Australian troops have left Afghanistan, having suffered 40 dead, over 200 wounded and – we learned this week – an expected avalanche of cases of Post-Traumatic Stress Disorder. Their presence in Uruzgan Province had long since lost majority support among the Australian public.

Frank Ledwidge, UK intelligence officer and “justice advisor” in Helmand Province, testified last year to an Inquiry by the UK House of Commons Defence Select Committee, capturing the sense of inversion laid bare by the failures of western troops in Afghanistan.

It was, he declares, “a campaign that arose out of determinism. We had this big army. We needed to use it and to do something. We are expeditionary warriors, so let’s go and do that”.

Military spending and planning habitually presents itself as a response to perceived threats. In reality, it exerts its own gravitational pull over political agendas for responding to conflicts and crises, an effect well captured in the phrase popularised by President Eisenhower, as he left the Oval Office over 50 years ago: the “military-industrial complex”, with its propensity for “unwarranted influence … whether sought or unsought” over spending decisions by governments. If threats do not exist, they have to be invented, to justify the outlay.

In Helmand, as British troops pulled out, the number of hectares under poppy cultivation rose by a third in 2013, while opium production in Afghanistan as a whole jumped by almost 50 per cent.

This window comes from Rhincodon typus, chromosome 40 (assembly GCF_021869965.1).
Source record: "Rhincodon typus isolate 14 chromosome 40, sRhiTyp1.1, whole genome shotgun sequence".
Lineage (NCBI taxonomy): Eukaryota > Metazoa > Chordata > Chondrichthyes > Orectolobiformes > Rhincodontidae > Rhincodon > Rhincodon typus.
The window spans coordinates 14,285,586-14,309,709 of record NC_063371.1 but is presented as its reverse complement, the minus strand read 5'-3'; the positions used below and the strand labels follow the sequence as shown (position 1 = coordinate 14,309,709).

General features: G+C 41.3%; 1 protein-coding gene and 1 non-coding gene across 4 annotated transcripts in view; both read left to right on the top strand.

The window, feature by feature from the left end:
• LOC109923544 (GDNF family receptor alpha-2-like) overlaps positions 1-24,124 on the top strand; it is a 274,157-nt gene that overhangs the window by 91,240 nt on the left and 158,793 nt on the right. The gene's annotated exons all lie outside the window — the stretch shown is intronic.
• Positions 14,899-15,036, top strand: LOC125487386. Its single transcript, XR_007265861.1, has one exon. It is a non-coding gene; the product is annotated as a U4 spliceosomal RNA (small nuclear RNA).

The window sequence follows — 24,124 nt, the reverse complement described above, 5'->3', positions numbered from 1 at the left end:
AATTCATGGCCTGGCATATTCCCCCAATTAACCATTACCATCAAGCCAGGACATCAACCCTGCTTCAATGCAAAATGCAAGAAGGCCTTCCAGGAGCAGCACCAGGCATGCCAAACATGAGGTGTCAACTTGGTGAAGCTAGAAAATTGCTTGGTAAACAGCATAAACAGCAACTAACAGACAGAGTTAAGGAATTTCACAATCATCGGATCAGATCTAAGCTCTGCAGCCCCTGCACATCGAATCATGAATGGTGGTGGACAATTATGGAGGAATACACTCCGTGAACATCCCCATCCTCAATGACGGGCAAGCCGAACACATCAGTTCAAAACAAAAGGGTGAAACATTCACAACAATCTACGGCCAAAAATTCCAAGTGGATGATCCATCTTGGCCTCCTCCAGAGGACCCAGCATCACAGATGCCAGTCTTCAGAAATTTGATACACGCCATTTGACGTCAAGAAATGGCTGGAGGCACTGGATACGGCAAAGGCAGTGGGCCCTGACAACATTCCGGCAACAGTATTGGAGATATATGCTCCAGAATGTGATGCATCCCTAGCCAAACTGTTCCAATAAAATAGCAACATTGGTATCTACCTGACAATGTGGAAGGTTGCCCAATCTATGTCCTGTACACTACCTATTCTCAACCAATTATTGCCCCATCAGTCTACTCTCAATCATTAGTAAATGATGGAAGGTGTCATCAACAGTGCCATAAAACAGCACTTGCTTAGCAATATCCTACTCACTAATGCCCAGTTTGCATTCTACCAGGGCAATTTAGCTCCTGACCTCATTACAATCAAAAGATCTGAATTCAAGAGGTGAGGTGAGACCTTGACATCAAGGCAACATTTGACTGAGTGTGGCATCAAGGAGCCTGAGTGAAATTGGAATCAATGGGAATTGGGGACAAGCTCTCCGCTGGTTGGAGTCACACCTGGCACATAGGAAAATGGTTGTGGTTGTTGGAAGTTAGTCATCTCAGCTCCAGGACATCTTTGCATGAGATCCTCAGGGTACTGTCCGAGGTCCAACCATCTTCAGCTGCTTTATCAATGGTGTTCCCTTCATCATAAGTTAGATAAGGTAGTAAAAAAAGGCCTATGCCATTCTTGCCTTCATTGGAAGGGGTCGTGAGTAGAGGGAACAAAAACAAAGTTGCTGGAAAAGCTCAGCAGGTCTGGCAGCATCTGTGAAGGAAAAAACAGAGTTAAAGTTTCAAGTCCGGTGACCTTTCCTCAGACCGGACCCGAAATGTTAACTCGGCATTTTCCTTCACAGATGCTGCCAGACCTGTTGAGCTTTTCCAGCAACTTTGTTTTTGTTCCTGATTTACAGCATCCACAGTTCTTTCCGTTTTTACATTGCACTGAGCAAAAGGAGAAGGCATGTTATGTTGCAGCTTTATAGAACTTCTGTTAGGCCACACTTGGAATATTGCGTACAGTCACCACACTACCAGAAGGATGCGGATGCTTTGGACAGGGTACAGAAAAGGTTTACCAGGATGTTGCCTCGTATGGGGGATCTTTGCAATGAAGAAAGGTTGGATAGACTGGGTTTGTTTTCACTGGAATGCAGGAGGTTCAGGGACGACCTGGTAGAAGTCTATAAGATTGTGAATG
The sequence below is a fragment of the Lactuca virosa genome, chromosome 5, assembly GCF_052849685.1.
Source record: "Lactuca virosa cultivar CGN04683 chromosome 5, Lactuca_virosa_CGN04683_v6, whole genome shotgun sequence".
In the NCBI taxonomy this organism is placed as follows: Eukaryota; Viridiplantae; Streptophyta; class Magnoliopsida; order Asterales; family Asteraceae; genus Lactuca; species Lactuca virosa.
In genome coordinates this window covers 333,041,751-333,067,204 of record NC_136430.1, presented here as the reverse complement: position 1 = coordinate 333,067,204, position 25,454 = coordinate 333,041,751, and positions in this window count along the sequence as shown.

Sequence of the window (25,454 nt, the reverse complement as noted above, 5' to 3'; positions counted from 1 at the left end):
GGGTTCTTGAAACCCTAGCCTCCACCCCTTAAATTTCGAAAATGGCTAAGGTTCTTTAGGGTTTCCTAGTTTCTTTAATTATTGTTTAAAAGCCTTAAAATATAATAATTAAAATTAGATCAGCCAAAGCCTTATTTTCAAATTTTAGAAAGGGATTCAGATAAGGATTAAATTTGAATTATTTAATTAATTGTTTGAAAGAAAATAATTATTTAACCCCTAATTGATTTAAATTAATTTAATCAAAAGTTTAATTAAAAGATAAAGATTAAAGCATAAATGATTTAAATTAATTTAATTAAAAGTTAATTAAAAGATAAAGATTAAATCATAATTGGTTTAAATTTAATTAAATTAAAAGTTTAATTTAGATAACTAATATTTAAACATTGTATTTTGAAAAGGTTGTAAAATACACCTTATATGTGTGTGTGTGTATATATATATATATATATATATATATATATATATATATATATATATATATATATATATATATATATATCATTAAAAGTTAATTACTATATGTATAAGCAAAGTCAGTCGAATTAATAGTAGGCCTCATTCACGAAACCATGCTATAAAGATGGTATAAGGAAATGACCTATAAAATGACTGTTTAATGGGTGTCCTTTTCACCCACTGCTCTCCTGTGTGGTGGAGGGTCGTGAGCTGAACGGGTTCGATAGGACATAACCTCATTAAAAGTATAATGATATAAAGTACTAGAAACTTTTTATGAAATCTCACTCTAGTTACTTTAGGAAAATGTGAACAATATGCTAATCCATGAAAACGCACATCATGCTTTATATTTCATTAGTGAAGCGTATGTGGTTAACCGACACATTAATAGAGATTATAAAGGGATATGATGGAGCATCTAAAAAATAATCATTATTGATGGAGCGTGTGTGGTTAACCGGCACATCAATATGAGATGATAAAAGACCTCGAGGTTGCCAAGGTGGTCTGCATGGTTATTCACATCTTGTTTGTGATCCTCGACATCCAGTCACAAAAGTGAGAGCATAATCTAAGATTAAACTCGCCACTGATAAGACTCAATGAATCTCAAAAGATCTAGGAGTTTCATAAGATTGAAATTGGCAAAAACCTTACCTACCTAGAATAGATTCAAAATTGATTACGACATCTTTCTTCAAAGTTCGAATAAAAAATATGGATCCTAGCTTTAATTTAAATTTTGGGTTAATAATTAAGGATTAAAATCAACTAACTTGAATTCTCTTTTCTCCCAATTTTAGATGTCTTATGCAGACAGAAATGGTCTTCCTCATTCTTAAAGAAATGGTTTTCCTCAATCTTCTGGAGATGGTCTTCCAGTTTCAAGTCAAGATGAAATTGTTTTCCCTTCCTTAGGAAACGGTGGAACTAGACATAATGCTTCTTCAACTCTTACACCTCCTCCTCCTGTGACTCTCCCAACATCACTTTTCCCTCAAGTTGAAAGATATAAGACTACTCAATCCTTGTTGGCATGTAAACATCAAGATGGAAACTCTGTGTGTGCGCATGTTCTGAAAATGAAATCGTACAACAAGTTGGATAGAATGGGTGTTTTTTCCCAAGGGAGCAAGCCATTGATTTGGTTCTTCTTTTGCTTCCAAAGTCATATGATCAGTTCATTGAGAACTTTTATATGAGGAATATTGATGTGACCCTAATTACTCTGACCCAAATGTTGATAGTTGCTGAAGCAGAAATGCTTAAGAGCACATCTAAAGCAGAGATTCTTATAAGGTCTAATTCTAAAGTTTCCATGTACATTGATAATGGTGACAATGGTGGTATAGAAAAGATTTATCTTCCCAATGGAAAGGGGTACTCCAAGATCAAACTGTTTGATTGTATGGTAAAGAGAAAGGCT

The “insurgency conflict” perceived by outsiders ultimately pitted occupying troops against a shadow enemy, Ledwidge concluded. The locals were fighting a different war, one that has roots going back over decades and divides along faultlines of tribe and community.

Uruzgan briefly re-entered the news in February this year, with a suicide bomb attack on a hotel in Tarin Kowt, where the Aussies had been based, which killed nine people and was blamed on “the Taliban”. Perhaps they had been seeking revenge for one of the most notorious massacres of the war, when a US field commander in the province called down air strikes on what turned out to be a civilian convoy, four years earlier.

Unlike in the UK, politicians here seem to take a “see no evil, hear no evil” approach to any bad news involving military operations. The Liaison Office, a respected Afghan NGO, lost its contract with AusAID after refusing to water down its conclusions from a 2012 report on Uruzgan that raised the alarm over the rule of law and women’s rights. Canberra simply did not want to hear it.

The disastrous conduct and consequences of another Coalition operation, the invasion of Iraq, has been the subject of several official probes in Britain, the latest of which, the Chilcot Inquiry, has heard copious confirmation of what was suspected all along: that allied countries committed support long before they knew what was at stake. In the words of a leaked memo from the head of MI6, “the intelligence and the facts [were] fixed around the policy” – again, that sense of inversion.